Sunday, December 04, 2005

Ahistoricality Alert: World's First Terrorists?

Judith Apter Klinghoffer, in addition to being mostly wrong about policy, isn't much for history, either. She cites Richard Lourie (who, in spite of writing at the NY Times, doesn't qualify as a member of the liberal media she so deeply despises) saying
The world's first terrorists were high-minded young people who believed Russia would be delivered from injustice by the killing of its leaders, setting off a mighty conflagration.
Leaving aside the canard about liberals aiding terrorists, it's historical mush: there were assassin/terrorists in Japan in the 1850s-1860s, there were some vicious moments in the western US during the Civil War era, there were guerilla movements in the middle east in the Roman Era which carried out terroristic attacks on non-combatants (Zealots, yes). And that's just off the top of my head. Can you think of other pre-1879 terrorists? I bet you can.

Why cite these as the "world's first"? Because they're the first that can be tied to leftists, of course. And anything done by anyone on the left ever automatically discredits anyone to the left of the president in the present.


Ahistoricality said...

I don't think so. Not all guerilla and irregular forces qualify as terrorists, by the usual definitions. For premodern forces, the general lack of what we consider "rules of war" means that our definitions need to be pretty clear. The Huns, Goths, etc., were pretty well-organized forces who raided for profit, not terror. The Jewish Revolt and Mahdi uprising were a pretty organized affairs, too, with guerrilla tactics but not, I don't think, terroristic ones. I don't know enough about the Ghiza to say offhand (and I can't find anything useful via Google, either).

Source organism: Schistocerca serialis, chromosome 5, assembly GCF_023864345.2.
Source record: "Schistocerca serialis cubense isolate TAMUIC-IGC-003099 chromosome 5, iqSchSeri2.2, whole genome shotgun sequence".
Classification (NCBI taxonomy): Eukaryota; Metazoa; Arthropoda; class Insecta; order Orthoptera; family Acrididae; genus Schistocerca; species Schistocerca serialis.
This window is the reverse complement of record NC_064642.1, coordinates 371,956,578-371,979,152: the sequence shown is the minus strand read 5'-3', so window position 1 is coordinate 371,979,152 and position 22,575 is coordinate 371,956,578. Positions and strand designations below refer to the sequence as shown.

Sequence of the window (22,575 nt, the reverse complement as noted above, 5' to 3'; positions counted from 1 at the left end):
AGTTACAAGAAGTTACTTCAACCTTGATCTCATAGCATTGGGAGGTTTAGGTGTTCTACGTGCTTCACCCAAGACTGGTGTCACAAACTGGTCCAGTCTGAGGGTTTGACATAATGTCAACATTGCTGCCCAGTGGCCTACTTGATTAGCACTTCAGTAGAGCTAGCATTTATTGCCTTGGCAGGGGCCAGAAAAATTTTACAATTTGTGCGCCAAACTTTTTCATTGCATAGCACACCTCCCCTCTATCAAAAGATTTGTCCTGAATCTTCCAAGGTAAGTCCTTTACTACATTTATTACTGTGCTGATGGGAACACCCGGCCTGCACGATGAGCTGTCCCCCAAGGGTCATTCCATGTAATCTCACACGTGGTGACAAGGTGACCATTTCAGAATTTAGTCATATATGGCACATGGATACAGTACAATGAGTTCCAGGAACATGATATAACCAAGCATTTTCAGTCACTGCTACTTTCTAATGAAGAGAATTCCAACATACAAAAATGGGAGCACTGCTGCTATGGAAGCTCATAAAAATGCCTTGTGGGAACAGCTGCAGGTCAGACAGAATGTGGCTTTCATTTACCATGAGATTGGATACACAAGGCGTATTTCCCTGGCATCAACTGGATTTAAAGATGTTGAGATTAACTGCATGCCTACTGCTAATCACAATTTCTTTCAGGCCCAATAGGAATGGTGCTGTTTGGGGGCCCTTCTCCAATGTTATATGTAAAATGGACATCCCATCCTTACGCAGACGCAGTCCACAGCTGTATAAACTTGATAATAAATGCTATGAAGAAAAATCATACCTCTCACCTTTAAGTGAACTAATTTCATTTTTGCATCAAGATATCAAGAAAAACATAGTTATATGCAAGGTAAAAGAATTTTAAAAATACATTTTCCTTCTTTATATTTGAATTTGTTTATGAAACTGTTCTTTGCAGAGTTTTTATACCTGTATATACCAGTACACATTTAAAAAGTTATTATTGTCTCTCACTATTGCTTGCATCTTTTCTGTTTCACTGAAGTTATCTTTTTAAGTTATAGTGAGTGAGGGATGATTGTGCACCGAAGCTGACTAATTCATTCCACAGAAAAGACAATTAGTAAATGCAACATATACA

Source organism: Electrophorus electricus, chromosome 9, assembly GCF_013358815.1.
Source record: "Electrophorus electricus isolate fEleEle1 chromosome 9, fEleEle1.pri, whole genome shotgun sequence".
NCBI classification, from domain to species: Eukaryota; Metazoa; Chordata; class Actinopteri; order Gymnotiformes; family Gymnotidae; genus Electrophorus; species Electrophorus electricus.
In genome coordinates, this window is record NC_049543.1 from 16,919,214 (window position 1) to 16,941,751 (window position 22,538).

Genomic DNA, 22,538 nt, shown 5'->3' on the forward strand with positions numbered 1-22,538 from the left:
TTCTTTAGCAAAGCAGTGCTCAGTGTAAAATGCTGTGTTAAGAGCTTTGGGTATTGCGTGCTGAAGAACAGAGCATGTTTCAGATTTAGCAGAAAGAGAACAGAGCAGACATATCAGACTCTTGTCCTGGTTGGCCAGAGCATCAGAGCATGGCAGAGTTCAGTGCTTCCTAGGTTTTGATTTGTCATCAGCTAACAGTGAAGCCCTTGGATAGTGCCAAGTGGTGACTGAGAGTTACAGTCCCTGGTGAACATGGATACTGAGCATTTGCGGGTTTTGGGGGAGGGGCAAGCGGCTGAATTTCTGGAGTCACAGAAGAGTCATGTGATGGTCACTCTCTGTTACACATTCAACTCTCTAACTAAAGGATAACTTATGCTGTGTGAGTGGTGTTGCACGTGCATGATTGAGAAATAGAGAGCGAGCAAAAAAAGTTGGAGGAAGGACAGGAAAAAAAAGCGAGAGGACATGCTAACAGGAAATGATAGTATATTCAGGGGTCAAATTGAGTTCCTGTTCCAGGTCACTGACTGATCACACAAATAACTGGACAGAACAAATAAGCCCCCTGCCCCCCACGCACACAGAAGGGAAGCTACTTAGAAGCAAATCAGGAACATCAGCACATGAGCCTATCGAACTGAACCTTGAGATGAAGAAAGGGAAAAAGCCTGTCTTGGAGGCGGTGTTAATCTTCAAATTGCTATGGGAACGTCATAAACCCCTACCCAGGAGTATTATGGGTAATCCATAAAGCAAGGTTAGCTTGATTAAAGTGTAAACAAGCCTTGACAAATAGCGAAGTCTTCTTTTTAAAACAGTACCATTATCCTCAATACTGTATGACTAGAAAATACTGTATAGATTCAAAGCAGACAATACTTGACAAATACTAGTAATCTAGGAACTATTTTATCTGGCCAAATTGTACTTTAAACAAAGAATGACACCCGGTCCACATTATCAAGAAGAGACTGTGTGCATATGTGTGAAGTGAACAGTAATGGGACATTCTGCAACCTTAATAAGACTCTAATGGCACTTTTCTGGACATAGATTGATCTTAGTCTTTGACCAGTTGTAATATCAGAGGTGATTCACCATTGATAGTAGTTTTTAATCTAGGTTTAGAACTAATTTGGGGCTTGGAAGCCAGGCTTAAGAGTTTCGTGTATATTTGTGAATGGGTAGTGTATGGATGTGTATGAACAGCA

Greg said...

I wouldn't count the frontier warriors of Islam (the ones who fought against the Byzantines) as terrorists. According to even the Byzantine sources, they were pretty well-organized and fought pitched battles against the Greeks.

The Assassins of the Crusades were terrorists, I would argue.

Anonymous said...

November 1605. Houses of Parliament, London. Gunpowder. Shitloads of gunpowder. (Failed terrorists are still terrorists.)

Deep Thought said...

Of course, by 'terrorist' she means 'bomb-throwing terrorists' and as we all know from the newspapers of the time the leftist terrorists of Russia used those big round bombs with the sputtering fuses, like in Bugs Bunny cartoons.

Anonymous said...

I have a corollary to the corollary to Godwin's Law:

"When a comparison to Bugs Bunny or Yosemite Sam is made, the thread is over, and whoever mentioned Bugs Bunny has automatically won whatever argument was in progress."

Anonymous said...

Surely the Guerrillas of the Napoleonic Wars were terrorists as were the Boer, interestingly the response of the "Authoritories" in both cases was the same reprisals, internment, torture etc!

I do not agree that the Assassins were terrorists as their tactics targeted leaders rather than populations. Perhaps it could be argued that terrorism is the product of mass communication.

Ahistoricality said...

I don't know enough about the Boer wars to comment on that, but the Guerillas don't really qualify because of their focus on military opponents. Terrorism targets populations, not armed, uniformed forces.

The similarity of response is interesting, though.

alison said...

Friday, 22 March, 1622:
"Barbarous Massacre", Powhatan warriors murdered ~30% of Virginia's entire population.
The event was even recorded, by a guy named Edward Waterhouse.

Ahistoricality said...

Again, not my field of study, but I seem to remember that those were part of a series of back-and-forth attacks and reprisals over control of land. Both sides -- Native and settler -- targetted women and children; there was nothing like "laws of war" at work.

Vicious, yes. Terroristic? Doesn't seem like the right label to me.